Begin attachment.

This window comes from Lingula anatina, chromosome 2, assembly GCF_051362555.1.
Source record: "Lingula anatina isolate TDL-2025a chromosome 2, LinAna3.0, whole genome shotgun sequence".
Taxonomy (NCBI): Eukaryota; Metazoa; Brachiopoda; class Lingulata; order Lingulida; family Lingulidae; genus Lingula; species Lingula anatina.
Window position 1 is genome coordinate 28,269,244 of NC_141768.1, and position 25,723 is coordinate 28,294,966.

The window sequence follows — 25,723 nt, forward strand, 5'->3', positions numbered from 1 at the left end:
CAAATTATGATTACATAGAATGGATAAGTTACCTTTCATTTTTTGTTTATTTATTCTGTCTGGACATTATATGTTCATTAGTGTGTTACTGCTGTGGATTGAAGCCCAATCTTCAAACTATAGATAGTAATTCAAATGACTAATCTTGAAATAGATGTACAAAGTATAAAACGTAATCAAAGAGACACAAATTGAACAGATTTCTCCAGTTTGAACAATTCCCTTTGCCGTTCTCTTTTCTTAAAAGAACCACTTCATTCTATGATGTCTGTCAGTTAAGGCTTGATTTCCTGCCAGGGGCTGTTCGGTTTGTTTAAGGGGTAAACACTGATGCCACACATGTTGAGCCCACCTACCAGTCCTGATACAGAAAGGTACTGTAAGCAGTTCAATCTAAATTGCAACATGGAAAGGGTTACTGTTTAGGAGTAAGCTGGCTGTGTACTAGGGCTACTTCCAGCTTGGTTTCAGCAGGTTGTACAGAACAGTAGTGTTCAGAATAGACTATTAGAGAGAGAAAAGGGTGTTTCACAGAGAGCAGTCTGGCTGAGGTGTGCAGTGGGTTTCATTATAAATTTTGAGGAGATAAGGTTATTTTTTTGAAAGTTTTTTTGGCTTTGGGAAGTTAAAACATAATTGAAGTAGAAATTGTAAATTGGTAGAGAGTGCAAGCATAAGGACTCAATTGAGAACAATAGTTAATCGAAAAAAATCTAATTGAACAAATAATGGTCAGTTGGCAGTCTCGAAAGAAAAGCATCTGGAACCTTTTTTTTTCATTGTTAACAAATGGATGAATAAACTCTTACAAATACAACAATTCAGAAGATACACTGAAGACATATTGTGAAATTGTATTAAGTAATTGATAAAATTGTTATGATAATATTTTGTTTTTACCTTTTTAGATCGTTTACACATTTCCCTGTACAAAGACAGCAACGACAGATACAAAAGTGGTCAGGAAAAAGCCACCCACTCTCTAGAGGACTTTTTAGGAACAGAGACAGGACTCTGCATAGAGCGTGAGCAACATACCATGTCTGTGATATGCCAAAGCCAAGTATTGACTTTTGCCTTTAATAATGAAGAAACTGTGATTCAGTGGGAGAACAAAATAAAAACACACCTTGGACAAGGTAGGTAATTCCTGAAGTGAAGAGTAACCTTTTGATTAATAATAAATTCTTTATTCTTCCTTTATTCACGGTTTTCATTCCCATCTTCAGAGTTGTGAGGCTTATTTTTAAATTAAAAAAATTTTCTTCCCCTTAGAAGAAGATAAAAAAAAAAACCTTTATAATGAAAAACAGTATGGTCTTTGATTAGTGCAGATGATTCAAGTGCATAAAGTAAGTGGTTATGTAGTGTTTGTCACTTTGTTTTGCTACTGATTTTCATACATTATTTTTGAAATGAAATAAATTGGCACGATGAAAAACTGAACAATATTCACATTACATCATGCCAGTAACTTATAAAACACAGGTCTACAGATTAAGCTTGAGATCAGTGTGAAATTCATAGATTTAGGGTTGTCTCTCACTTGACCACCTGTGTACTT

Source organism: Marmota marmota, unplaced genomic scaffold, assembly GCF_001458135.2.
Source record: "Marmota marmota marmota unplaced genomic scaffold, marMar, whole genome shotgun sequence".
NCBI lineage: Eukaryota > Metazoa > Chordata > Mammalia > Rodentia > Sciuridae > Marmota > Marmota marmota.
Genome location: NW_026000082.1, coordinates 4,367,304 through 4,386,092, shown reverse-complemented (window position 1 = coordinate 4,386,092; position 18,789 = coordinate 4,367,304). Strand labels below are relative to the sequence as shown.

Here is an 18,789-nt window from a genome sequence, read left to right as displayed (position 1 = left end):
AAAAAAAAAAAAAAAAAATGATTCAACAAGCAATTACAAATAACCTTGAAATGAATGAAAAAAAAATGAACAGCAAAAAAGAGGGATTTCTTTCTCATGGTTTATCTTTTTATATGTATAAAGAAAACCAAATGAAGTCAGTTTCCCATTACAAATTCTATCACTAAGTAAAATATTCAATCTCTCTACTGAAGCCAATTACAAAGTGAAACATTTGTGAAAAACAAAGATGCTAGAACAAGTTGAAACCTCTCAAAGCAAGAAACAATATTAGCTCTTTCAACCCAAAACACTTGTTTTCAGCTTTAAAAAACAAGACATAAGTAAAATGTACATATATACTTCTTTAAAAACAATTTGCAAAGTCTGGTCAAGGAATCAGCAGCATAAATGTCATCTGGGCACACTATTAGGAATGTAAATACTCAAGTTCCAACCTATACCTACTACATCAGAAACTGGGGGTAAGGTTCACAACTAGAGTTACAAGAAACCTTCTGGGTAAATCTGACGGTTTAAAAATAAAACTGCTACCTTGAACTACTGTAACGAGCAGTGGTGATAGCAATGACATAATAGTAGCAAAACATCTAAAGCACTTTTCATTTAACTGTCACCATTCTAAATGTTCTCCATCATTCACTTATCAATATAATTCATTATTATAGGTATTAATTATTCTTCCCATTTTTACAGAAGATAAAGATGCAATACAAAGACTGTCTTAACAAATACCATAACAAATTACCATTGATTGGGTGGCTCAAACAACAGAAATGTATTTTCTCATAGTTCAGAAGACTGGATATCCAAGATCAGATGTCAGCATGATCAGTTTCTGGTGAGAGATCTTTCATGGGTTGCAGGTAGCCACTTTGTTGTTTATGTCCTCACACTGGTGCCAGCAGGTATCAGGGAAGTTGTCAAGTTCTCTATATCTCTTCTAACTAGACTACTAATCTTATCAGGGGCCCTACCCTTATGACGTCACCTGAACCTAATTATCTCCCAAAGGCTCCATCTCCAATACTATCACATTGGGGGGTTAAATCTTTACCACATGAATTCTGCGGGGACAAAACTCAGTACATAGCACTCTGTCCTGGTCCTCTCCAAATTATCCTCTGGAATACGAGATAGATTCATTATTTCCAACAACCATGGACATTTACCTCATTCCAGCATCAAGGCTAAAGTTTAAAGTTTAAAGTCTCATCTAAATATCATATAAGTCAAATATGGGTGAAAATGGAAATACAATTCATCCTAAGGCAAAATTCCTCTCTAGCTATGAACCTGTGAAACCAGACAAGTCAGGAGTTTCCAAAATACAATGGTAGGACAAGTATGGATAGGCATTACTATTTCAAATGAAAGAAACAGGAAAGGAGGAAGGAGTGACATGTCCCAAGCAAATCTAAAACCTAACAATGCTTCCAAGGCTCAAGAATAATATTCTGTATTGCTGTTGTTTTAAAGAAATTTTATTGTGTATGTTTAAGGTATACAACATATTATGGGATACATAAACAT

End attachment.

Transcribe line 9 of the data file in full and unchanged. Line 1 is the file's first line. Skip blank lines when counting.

NCBI lineage: Eukaryota > Metazoa > Chordata > Mammalia > Rodentia > Sciuridae > Marmota > Marmota marmota.